The one trait among investors that is most “everlasting” is the tendency to extrapolate current trends ad infinitum into the future. Until very recently, an entire generation of investors has no idea what a bond bear market looks like – or how to prepare or react for that matter. Despite the fact that interest rates have demonstrated a tendency to rise and fall in roughly 30 year waves, too many investors have never given much thought to the possibility that rates might rise again someday even though rates had been declining steadily since the early 1980’s.
And don’t even get me started on the stock market. The stock market had been on such an unprecedented run (the longest in history without so much as a 3% pullback) until recently that it seemed that no one wanted to even raise the possibility that the market could do anything other than rise indefinitely. Never mind that the stock market by many measures is (or at least was) as overvalued as before the 1929 crash and the 2000 dot com bubble. It is OK to be upset about the recent action in the stock market. It is OK to wonder if this is simply a pullback in a larger ongoing uptrend or the beginning of something much worse. But if you are absolutely stunned that the stock market declined with a bit of ferocity – I hope I am not being indelicate but – WAKE UP! You need to set aside sometime to peruse a 100-year stock market chart and reacquaint yourself with the reality that “the market fluctuates.”
Another “thing” that “everybody knows” – or more accurately has become conditioned to believe – is that “stocks are investments” and that commodities are for the “inflation whackos.” The problem of course is that “everybody” doesn’t know squat.
Figure 1 displays a very enlightening chart that displays the ratio between the Goldman Sachs Commodity Index (GSCI) and the S&P 500 Index (SPX). As you can see this ratio clearly “goes to extremes”. And does so on a fairly regular basis. For a period of years commodities vastly outperform stocks and the ratio rises to a peak, and then everything turns and stocks outperform commodities for years at a time. Forgetting even trying to actually time these swings for the moment, note the current reading.
Will the average investor end up being caught completely unaware if commodities vastly outperform stocks over the next 3 to 8 years? I have to believe the answer is “Yes”. But given the extreme recent reading in the GSCI/SPX Ratio I for one am pretty confident that that will be the case.
To better understand the Yinn and Yang nature of commodities versus stocks (i.e., hard assets versus paper assets) consider the results in Figure 2 which displays the performance of the GSCI Commodity Index and the S&P 500 between the peaks and troughs in the GSCI/SPX Ratio highlighted in Figure 1. Figure 2 – % Gain/Loss for GSCI Index and S&P 500 Index during various “Trough to Peak” and “Peak to Trough” movements in the GSCI/SPX Ratio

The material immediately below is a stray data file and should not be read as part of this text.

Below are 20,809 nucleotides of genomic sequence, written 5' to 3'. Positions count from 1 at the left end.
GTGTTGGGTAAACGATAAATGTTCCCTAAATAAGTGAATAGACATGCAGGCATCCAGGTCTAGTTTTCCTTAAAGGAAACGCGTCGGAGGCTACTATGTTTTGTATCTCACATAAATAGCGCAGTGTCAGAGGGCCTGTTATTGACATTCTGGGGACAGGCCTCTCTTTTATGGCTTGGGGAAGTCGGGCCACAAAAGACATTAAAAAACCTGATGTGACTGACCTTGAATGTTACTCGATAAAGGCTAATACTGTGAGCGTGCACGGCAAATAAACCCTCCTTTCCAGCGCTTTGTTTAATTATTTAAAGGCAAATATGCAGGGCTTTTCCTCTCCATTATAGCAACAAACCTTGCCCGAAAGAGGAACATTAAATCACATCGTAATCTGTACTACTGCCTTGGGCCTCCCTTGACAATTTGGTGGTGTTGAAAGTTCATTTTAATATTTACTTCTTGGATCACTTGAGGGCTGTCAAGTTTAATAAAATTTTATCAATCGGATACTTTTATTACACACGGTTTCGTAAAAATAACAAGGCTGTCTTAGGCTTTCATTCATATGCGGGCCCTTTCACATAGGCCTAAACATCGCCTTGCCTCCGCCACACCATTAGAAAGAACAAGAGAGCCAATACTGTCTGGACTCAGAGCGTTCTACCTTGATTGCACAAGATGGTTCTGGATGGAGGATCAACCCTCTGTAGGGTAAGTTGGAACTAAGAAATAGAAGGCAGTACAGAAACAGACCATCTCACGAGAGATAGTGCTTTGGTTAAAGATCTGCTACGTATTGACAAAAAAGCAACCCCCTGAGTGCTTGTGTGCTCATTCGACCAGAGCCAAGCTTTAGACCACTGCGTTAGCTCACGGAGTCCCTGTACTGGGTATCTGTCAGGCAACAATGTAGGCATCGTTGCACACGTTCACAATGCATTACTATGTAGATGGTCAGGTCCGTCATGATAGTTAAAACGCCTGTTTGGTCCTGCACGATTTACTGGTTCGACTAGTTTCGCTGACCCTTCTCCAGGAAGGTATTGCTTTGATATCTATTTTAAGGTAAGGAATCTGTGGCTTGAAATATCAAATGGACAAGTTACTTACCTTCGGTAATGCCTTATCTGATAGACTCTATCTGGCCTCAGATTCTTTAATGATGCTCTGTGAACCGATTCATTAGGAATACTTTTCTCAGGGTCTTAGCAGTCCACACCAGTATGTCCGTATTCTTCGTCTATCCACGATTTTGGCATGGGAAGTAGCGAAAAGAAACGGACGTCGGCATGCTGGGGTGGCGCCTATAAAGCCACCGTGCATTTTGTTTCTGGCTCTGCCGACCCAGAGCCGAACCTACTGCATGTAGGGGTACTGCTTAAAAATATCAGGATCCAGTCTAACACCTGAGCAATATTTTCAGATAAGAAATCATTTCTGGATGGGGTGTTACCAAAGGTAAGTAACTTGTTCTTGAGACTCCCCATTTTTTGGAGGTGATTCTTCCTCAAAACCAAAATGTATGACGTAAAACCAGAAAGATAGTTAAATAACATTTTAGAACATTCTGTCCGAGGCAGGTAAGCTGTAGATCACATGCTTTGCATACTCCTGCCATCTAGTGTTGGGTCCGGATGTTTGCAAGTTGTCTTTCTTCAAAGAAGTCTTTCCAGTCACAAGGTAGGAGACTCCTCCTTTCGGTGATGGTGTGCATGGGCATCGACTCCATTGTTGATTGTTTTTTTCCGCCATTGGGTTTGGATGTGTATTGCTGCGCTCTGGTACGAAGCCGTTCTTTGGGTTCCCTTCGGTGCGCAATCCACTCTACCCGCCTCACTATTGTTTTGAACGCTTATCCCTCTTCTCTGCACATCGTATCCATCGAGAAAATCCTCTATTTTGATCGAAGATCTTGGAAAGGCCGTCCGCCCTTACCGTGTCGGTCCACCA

During the 4 “Green trough to Red peak” periods in Figure 1:
*GSCI Index average gain = +289.7%
*S&P 500 Index average gain = +12.4%
During the 4 “Red peak” to “Green trough” periods in Figure 1:
*GSCI Index average loss = (-35.4%)
*S&P 500 Index average gain = +117.3%
Being in the right asset class at the right time clearly makes a difference.
For the record, I am NOT “recommending” commodities. I am simply highlighting the historical back and forth between hard assets and paper assets and the current extreme nature of that relationship.
Also for the record, it is possible to own commodities without trading commodity futures via the use of ETFs. For those interested in exploring further, tickers DBC, GSG and RJI may merit a closer look. These ETFs got crushed between 2008 and 2016, have since rallied sharply and may now actually be a bit overextended.
So are stocks finished? Is it time to pile into commodities and hard assets? The truth is that it is impossible to identify the exact moment that “the turn” occurs. Still, given the history displayed in Figure 2 and the extreme low recent reading in the GSCI/SPX ratio that appears at the lower right in Figure 1, now might be exactly the time to at least start envisioning an investment future that is significantly different from the current one that “everybody knows”.
Disclaimer: The data presented herein were obtained from various third-party sources. While I believe the data to be reliable, no representation is made as to, and no responsibility, warranty or liability is accepted for the accuracy or completeness of such information. The information, opinions and ideas expressed herein are for informational and educational purposes only and do not constitute and should not be construed as investment advice, an advertisement or offering of investment advisory services, or an offer to sell or a solicitation to buy any security.